In America for a period just over a decade a series of devilish prank calls were made to grocery stores and fast food restaurants where the caller manipulated workers into varying levels of sexual humiliation, under the guise of an authority figure – managers or police usually. The hoax came to an end in 2004 with arguably the most serious of the cases wherein a young female McDonald’s worker was accused of theft, detained in the office, strip searched and eventually sexually assaulted, all entirely by the power of manipulation and the manager complying without question to the requests of the “police man” on the phone. Compliance is based on this situation, and it is a subtle, powerful, beautiful and utterly uncomfortable and compelling film.
The film is smartly made by second time writer/director Craig Zobel, creating a creepy atmosphere in this fast food restaurant with inter cutting macro shots of the food deep frying; of customers calmly eating their food; of people’s eyes and mouth as they try to comprehend what is going on, and the heavy strum of the cello a perfect musical accompaniment to the horror unfolding. Strong performances from everyone involved, in particular Ann Dowd as the ‘helpful’ manager, help the uncomfortable reality of the situation perfectly. Dreama Walker (from TV’s Don’t Trust the Bitch in Apartment 23) is effectively subtle as the poor young employee who spends most of the film naked and is humiliated – it can’t have been an easy role to play and the dead look in her eyes she evolves is truly heartbreaking– she has given in and given up, the system has beaten her. The caller’s power at manipulation is a marvel, asking questions basic enough to get real answers out and using flattery and threats in equal measure to use these people for his game.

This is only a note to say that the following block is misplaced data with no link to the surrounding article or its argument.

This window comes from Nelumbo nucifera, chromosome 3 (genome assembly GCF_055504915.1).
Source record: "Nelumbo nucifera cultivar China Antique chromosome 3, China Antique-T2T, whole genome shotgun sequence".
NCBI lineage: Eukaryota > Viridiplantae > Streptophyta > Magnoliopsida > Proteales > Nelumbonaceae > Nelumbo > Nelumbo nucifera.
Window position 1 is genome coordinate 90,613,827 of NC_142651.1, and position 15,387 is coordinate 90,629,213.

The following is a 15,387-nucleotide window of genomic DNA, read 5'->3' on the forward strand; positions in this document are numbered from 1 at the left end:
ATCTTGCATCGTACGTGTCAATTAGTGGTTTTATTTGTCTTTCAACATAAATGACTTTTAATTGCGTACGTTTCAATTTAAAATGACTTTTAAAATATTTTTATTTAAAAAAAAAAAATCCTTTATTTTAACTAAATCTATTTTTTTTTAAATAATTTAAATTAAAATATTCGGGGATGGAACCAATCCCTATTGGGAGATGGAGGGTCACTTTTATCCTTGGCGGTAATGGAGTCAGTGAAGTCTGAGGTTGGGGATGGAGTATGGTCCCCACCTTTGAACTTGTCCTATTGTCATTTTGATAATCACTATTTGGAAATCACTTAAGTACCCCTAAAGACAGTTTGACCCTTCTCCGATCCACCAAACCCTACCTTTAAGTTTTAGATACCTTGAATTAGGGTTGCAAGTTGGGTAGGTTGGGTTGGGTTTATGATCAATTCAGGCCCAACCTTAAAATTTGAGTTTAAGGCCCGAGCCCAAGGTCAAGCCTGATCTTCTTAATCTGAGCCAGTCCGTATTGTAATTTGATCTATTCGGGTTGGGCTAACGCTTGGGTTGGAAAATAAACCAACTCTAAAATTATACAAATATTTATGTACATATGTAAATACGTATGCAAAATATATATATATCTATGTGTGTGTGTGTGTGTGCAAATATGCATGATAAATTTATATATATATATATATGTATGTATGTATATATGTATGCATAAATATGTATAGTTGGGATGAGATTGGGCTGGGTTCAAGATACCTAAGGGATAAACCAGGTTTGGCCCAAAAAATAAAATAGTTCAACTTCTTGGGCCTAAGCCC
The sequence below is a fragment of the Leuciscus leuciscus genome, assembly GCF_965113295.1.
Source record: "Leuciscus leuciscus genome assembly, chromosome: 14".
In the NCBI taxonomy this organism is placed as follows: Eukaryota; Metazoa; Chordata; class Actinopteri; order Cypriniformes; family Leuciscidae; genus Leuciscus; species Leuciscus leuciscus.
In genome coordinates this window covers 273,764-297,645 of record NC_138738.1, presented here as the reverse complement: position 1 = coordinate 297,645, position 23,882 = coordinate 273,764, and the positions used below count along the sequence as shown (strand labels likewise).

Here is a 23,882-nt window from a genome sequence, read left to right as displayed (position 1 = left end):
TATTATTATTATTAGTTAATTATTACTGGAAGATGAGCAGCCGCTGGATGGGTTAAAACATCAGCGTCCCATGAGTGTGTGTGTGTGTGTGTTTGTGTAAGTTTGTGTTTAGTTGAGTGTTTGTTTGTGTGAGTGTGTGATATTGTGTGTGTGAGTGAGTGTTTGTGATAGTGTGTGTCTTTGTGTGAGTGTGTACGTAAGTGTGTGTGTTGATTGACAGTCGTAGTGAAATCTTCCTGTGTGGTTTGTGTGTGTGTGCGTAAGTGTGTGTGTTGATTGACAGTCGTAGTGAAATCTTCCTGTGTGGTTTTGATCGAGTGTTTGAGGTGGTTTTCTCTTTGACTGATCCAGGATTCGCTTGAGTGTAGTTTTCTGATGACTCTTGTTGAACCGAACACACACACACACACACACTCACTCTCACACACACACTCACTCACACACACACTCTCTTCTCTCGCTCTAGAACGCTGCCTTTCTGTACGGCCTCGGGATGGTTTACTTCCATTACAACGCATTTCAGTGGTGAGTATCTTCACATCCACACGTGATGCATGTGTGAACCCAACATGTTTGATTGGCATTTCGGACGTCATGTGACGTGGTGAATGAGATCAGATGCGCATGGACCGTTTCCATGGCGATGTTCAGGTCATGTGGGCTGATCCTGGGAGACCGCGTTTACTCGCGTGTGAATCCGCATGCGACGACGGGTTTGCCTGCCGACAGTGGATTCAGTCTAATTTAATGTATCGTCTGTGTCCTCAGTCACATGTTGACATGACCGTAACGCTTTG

The film is polarising people, and I think that’s fantastic. People are walking out disgusted they were made to watch such an uncomfortable film, that something so vile has been made and that cinemas would subject people to such filth (I work in a cinema –I have heard all this and more) and, ironically, that the film managed to manipulate these people into watching it and complying with its 96 minutes of screen time, is perfectly delicious. In actuality, the film is pretty tame. It is shot in a beautifully subtle way that what is happening is mostly up to your imagination and that I think is where people’s minds go apeshit. They assume the worst, go for it and are angry about it.
In hindsight I think it is ridiculous and I would never go along with such an idiotic hoax – if someone told me to strip and spread as they search my colon for money I would tell them to fuck right off – but actually, when I was watching the film I can see why these people were doing so and that they were at the hands of a very talented puppeteer and maybe I would have complied, who knows. Some people, however, are actually really mad. I would love to know who they are mad at most: the filmmakers for making the film, the cinema for showing the film, or themselves, for perhaps this film made them realise a part of their human nature that they weren’t aware of, and that terrifies them.
I’ll give the people that worked on this movie credit: they know how to stir controversy. I’d like to see it but at the same time, as much as I appreciate good filmmaking, I just can’t really convince myself to sit down and watch it.
I can see why people are angry about the film. But it’s shooting the messenger, isn’t it? The events portrayed in the film actually happened almost exactly as they are shown. If anything, the film heavily soft-pedaled the severity of the original incident. Closing our eyes to reality and getting mad at those who deliver it to us is not a very constructive response. Yes, the film made some missteps, such as Becky’s last line to the detective: “I just knew it was going to happen.” Ugh! The fatalism trope instead of what she should have said, which is what the original victim actually said when asked a similar question: “I was trained to do what adults tell me to do, so that’s what I did.” If you’re interested in my take on the movie and the real events behind it from a psychological and spiritual perspective, take a look at my rather lengthy post on the subject: